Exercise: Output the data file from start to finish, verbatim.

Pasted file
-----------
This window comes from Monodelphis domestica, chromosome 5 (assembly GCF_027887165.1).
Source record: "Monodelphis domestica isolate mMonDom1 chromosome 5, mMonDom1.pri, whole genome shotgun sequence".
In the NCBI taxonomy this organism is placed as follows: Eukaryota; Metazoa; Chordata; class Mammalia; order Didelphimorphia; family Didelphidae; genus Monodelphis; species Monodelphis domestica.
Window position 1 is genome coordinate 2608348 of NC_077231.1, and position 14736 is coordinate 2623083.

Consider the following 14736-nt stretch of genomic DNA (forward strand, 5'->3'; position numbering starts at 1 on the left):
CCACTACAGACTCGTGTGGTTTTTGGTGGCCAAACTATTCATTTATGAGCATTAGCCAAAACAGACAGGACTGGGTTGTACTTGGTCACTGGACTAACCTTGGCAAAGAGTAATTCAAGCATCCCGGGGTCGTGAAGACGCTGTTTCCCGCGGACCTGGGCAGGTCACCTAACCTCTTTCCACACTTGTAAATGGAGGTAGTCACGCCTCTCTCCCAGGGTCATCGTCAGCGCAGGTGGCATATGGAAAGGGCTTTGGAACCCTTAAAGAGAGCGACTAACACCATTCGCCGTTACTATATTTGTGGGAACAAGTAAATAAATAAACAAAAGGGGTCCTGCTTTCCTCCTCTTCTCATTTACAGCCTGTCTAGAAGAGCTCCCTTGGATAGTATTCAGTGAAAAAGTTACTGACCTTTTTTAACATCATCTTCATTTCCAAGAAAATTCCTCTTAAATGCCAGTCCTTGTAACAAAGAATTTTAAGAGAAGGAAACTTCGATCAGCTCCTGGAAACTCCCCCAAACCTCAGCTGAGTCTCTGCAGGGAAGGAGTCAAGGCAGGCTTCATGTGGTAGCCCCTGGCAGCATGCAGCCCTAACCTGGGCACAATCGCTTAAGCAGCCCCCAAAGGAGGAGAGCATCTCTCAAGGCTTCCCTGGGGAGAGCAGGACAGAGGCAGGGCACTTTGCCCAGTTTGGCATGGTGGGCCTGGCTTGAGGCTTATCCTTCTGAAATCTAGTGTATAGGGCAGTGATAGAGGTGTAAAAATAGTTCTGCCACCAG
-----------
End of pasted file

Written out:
This window comes from Monodelphis domestica, chromosome 5 (assembly GCF_027887165.1).
Source record: "Monodelphis domestica isolate mMonDom1 chromosome 5, mMonDom1.pri, whole genome shotgun sequence".
In the NCBI taxonomy this organism is placed as follows: Eukaryota; Metazoa; Chordata; class Mammalia; order Didelphimorphia; family Didelphidae; genus Monodelphis; species Monodelphis domestica.
Window position 1 is genome coordinate 2608348 of NC_077231.1, and position 14736 is coordinate 2623083.

Consider the following 14736-nt stretch of genomic DNA (forward strand, 5'->3'; position numbering starts at 1 on the left):
CCACTACAGACTCGTGTGGTTTTTGGTGGCCAAACTATTCATTTATGAGCATTAGCCAAAACAGACAGGACTGGGTTGTACTTGGTCACTGGACTAACCTTGGCAAAGAGTAATTCAAGCATCCCGGGGTCGTGAAGACGCTGTTTCCCGCGGACCTGGGCAGGTCACCTAACCTCTTTCCACACTTGTAAATGGAGGTAGTCACGCCTCTCTCCCAGGGTCATCGTCAGCGCAGGTGGCATATGGAAAGGGCTTTGGAACCCTTAAAGAGAGCGACTAACACCATTCGCCGTTACTATATTTGTGGGAACAAGTAAATAAATAAACAAAAGGGGTCCTGCTTTCCTCCTCTTCTCATTTACAGCCTGTCTAGAAGAGCTCCCTTGGATAGTATTCAGTGAAAAAGTTACTGACCTTTTTTAACATCATCTTCATTTCCAAGAAAATTCCTCTTAAATGCCAGTCCTTGTAACAAAGAATTTTAAGAGAAGGAAACTTCGATCAGCTCCTGGAAACTCCCCCAAACCTCAGCTGAGTCTCTGCAGGGAAGGAGTCAAGGCAGGCTTCATGTGGTAGCCCCTGGCAGCATGCAGCCCTAACCTGGGCACAATCGCTTAAGCAGCCCCCAAAGGAGGAGAGCATCTCTCAAGGCTTCCCTGGGGAGAGCAGGACAGAGGCAGGGCACTTTGCCCAGTTTGGCATGGTGGGCCTGGCTTGAGGCTTATCCTTCTGAAATCTAGTGTATAGGGCAGTGATAGAGGTGTAAAAATAGTTCTGCCACCAG